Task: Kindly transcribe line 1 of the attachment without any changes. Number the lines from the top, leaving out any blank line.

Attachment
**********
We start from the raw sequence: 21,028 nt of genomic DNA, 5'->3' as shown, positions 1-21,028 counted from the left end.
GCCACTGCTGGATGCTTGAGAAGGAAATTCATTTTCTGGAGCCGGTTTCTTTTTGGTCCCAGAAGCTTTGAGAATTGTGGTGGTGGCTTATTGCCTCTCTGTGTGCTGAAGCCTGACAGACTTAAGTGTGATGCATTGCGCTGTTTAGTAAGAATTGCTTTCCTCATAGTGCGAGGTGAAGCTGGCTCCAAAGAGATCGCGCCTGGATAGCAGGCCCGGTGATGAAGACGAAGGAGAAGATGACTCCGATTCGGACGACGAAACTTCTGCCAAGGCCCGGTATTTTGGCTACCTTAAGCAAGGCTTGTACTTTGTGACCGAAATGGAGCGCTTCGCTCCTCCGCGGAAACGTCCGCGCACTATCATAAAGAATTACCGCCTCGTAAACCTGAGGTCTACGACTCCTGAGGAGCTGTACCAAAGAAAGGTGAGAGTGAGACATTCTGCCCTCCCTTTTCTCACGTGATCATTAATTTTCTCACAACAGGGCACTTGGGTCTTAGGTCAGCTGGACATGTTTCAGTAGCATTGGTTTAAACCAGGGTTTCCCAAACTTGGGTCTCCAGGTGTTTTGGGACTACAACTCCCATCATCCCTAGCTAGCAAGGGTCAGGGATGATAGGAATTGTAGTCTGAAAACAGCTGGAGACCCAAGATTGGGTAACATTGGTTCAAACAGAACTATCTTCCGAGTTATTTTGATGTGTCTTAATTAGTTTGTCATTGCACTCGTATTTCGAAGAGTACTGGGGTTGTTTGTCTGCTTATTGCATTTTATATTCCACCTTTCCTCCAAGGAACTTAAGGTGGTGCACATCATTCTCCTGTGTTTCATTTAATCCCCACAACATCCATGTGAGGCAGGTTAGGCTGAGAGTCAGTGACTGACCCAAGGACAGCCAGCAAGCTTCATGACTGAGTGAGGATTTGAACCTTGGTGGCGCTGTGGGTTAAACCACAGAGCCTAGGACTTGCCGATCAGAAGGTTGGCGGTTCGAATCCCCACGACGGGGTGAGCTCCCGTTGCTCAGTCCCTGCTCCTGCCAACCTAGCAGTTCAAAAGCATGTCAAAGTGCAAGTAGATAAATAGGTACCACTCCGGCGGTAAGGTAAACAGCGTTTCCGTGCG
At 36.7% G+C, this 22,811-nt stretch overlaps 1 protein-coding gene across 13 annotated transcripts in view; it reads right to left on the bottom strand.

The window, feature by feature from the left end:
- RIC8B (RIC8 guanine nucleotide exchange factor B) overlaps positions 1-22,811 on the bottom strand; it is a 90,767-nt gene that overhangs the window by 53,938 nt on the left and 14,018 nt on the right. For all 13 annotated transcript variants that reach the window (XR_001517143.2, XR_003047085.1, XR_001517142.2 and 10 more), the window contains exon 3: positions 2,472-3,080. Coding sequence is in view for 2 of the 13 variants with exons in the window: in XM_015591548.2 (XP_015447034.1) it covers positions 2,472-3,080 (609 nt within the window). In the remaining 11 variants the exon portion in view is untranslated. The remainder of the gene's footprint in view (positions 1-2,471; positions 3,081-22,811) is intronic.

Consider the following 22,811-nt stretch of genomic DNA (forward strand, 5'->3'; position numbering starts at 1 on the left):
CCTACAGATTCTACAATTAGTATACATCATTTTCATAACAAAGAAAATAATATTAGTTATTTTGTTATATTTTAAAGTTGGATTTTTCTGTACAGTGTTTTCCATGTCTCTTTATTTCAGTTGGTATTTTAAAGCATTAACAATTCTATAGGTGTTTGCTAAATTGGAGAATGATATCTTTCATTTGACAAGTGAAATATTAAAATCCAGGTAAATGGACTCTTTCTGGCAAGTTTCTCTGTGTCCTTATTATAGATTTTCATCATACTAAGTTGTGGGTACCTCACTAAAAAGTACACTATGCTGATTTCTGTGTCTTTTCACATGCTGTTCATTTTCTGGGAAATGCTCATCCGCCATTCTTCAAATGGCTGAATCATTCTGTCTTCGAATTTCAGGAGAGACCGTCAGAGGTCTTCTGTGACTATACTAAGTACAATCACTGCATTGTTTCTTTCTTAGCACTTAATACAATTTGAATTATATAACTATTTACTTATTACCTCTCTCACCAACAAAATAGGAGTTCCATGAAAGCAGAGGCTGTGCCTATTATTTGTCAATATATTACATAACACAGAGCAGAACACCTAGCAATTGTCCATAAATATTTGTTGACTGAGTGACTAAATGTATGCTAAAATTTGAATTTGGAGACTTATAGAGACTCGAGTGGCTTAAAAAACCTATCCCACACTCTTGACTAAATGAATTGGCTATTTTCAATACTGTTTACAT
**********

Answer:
We start from the raw sequence: 21,028 nt of genomic DNA, 5'->3' as shown, positions 1-21,028 counted from the left end.